Transition and Takeaways

To transition to the new rules, the USPTO plans to remove from its database the name, bar information, and docketing information of any attorney whose recognition has already ended under a recognition-ending event. However, that attorney’s correspondence information (including email address) will be retained so that relevant correspondence and notices can continue to be sent to both the formerly recognized attorney and the owner. The USPTO states that this removal is necessary “to proceed with its plans to implement updates to the TEAS login processes.” For an attorney to be “re-recognized” for a particular file, any one of the following can occur: (1) an attorney appointment consistent with § 2.17(c) can be filed; (2) the attorney can sign a document on behalf of an unrepresented applicant, registrant, or party to a proceeding; or (3) the attorney can appear by being identified as the attorney of record in a document submitted to the USPTO on behalf of an unrepresented applicant, registrant, or party to a proceeding.

Should these proposed revisions take effect, trademark practitioners should keep in mind that, once initiated, representations of trademark applicants and registrants will now continue until affirmative steps are taken to end those representations. Additionally, practitioners should ensure that they appropriately “re-recognize” themselves as attorneys of record, when applicable, during the transition period. In certain situations, “re-recognition” may require that attorneys of record obtain their clients’ signatures on new power-of-attorney forms. When receiving requests to sign new power-of-attorney forms for trademark applications or registrations, trademark owners should confirm that requests are from their attorneys of record and should be wary of potentially fraudulent solicitations.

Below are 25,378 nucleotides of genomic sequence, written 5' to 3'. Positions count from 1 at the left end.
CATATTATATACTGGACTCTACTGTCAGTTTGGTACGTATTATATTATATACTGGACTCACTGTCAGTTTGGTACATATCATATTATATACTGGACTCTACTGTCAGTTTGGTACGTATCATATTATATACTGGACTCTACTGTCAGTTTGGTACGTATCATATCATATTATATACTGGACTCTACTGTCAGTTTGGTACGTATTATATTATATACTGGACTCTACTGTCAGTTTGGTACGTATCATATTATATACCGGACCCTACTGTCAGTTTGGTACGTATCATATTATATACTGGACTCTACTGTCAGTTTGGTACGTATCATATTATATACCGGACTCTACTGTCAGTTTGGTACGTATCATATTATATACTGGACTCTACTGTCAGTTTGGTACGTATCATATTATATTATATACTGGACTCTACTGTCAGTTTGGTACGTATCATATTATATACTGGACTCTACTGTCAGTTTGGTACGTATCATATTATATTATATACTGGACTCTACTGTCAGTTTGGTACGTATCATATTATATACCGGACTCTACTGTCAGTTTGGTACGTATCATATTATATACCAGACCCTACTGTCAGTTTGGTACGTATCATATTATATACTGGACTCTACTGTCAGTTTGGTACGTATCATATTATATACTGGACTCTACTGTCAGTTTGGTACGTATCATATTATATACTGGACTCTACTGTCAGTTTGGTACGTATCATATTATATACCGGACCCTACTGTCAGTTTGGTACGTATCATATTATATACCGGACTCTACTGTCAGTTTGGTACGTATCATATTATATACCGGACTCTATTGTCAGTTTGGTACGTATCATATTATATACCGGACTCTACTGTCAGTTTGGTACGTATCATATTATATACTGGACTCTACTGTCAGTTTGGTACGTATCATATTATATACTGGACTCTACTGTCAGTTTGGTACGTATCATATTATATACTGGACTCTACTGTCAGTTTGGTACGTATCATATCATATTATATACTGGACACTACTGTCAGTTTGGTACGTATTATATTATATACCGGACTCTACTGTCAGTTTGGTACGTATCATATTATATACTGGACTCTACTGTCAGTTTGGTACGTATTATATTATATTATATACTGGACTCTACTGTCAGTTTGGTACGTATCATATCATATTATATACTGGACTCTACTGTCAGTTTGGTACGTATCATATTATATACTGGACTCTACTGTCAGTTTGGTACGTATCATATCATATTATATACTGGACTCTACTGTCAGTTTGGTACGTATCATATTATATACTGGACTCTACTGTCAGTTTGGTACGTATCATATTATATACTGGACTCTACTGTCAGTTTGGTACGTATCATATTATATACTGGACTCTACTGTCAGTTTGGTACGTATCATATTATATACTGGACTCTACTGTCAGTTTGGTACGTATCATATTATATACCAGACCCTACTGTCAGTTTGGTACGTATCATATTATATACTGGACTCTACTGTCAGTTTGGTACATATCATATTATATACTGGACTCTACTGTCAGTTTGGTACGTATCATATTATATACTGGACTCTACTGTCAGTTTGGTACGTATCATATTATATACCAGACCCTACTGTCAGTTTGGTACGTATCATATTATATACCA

The material contained in this communication is informational, general in nature and does not constitute legal advice. The material contained in this communication should not be relied upon or used without consulting a lawyer to consider your specific circumstances. This communication was published on the date specified and may not include any changes in the topics, laws, rules or regulations covered. Receipt of this communication does not establish an attorney-client relationship. In some jurisdictions, this communication may be considered attorney advertising.


About the Author: Joe Carrafiello

Joe Carrafiello helps clients protect and expand their intellectual property portfolios and advises on legal issues relating to marketing and advertising matters. Joe provides strategic guidance to assist clients in defending their global assets — he has represented clients of all sizes in the life sciences, pharmaceutical, consumer retail, consumer electronics and appliances, insurance, fashion, beverage and financial industries.